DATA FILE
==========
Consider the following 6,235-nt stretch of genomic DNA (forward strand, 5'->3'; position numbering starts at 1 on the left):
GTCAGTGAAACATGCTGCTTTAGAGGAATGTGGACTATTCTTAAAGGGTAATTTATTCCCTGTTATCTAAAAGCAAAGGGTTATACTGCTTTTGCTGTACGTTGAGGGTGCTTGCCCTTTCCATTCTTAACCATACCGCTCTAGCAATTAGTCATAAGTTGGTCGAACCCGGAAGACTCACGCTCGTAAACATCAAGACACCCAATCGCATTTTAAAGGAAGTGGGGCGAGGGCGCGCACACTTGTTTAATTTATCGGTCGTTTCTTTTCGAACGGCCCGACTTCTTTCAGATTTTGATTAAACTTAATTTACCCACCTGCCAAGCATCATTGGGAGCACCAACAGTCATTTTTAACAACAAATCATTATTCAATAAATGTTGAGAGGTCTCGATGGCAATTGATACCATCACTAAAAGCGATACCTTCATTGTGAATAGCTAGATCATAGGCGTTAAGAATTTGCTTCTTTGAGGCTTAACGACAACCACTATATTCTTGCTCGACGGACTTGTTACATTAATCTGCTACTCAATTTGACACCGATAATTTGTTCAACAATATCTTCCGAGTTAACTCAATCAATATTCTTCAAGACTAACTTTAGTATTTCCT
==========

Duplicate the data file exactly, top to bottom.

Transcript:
Consider the following 6,235-nt stretch of genomic DNA (forward strand, 5'->3'; position numbering starts at 1 on the left):
GTCAGTGAAACATGCTGCTTTAGAGGAATGTGGACTATTCTTAAAGGGTAATTTATTCCCTGTTATCTAAAAGCAAAGGGTTATACTGCTTTTGCTGTACGTTGAGGGTGCTTGCCCTTTCCATTCTTAACCATACCGCTCTAGCAATTAGTCATAAGTTGGTCGAACCCGGAAGACTCACGCTCGTAAACATCAAGACACCCAATCGCATTTTAAAGGAAGTGGGGCGAGGGCGCGCACACTTGTTTAATTTATCGGTCGTTTCTTTTCGAACGGCCCGACTTCTTTCAGATTTTGATTAAACTTAATTTACCCACCTGCCAAGCATCATTGGGAGCACCAACAGTCATTTTTAACAACAAATCATTATTCAATAAATGTTGAGAGGTCTCGATGGCAATTGATACCATCACTAAAAGCGATACCTTCATTGTGAATAGCTAGATCATAGGCGTTAAGAATTTGCTTCTTTGAGGCTTAACGACAACCACTATATTCTTGCTCGACGGACTTGTTACATTAATCTGCTACTCAATTTGACACCGATAATTTGTTCAACAATATCTTCCGAGTTAACTCAATCAATATTCTTCAAGACTAACTTTAGTATTTCCT